The Lion Side of Under the Porch, 2016
The Lion Side of Under the Porch
Curated by Bergman and Salinas
July 17 – August 20, 2016
In the biblical story of Jonah, a prophet responds to God’s call by fleeing and hiding in a boat. Cast overboard by frightened sailors, he ends up in the belly of a whale. In mainstream interpretations, Jonah is swallowed by the whale because he disobeyed God and must suffer until he acquiesces. This equates the whale belly with spaces of institutional power that seek obedience by instilling self-discipline. I dislike this interpretation. Instead, I propose that the whale belly represents a space of transformation through shared experience.
My whale is made of bent PVC pipe. If you bump into it, it sways, so I have hung chimes and bells from its spine, turning its body into a kind of musical instrument. During the exhibition, there will be a series of performances and discussions inside the whale. These events will be free and open to the public. There will be performances of Byron Au Yong’s music, Melanie Noel will present a new poem, Rabbi Rachel Nussbaum will lead a discussion, and Dylan Ward will debut a dance performance. Dates and times are below.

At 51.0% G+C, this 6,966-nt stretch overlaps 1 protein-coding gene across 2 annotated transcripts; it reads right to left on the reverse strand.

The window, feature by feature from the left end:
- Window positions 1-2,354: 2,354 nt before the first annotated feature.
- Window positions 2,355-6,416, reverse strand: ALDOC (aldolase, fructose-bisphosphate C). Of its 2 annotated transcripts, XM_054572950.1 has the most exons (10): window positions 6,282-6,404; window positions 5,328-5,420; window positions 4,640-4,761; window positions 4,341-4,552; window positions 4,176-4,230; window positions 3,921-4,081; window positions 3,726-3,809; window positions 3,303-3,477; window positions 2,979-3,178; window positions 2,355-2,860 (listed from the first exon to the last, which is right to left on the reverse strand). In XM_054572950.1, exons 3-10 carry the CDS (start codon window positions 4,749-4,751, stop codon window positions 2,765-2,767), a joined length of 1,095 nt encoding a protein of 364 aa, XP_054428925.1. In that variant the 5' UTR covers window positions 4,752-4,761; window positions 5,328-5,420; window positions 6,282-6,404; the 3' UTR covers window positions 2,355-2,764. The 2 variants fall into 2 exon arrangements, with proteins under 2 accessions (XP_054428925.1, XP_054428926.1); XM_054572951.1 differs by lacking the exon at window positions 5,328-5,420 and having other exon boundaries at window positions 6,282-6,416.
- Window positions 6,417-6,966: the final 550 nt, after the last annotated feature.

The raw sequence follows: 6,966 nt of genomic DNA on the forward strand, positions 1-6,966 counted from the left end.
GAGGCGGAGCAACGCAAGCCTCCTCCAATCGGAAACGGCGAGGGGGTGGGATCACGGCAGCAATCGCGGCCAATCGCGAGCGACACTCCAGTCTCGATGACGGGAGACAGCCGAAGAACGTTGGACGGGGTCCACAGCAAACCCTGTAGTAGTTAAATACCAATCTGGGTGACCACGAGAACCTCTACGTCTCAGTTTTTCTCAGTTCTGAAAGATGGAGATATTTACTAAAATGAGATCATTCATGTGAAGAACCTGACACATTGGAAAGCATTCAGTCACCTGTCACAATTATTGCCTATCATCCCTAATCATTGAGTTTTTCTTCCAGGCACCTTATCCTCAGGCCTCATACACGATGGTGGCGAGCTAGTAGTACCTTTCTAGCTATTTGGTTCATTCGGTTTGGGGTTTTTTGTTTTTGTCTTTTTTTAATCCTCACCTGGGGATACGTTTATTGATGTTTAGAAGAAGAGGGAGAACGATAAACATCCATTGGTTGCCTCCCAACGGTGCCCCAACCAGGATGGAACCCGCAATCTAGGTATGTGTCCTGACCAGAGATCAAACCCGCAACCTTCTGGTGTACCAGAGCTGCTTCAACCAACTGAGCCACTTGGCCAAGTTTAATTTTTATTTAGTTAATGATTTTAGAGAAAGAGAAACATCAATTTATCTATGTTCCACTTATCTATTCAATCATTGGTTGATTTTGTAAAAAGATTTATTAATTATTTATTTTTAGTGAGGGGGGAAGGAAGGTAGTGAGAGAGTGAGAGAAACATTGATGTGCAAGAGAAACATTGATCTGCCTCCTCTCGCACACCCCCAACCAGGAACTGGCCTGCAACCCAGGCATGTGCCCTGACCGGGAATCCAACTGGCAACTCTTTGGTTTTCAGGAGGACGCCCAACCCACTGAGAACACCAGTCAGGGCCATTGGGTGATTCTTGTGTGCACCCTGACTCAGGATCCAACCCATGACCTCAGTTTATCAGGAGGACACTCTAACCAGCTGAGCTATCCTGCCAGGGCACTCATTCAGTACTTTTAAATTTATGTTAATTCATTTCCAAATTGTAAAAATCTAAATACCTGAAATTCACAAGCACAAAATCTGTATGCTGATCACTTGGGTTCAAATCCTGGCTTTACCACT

The exhibition will also feature an unusual English translation of the Book of Jonah that incorporates the cantillation used to chant the story aloud. This translation is based on the work of French poet and theorist Henri Meschonnic. Among the many legacies of French postmodernist thought, the assertion that there is an arbitrary relationship between signified and signifier has facilitated the proliferation of systems that lead to mass disenfranchisement. I am excited about Meschonnic’s ideas because he refuses this duality of the sign. Where is meaning in language? he asks. Not in words and what they stand for, but in their rhythm—in the fluid, improvisational forms of human subjectivity that arise from bodies, and are shared within communities.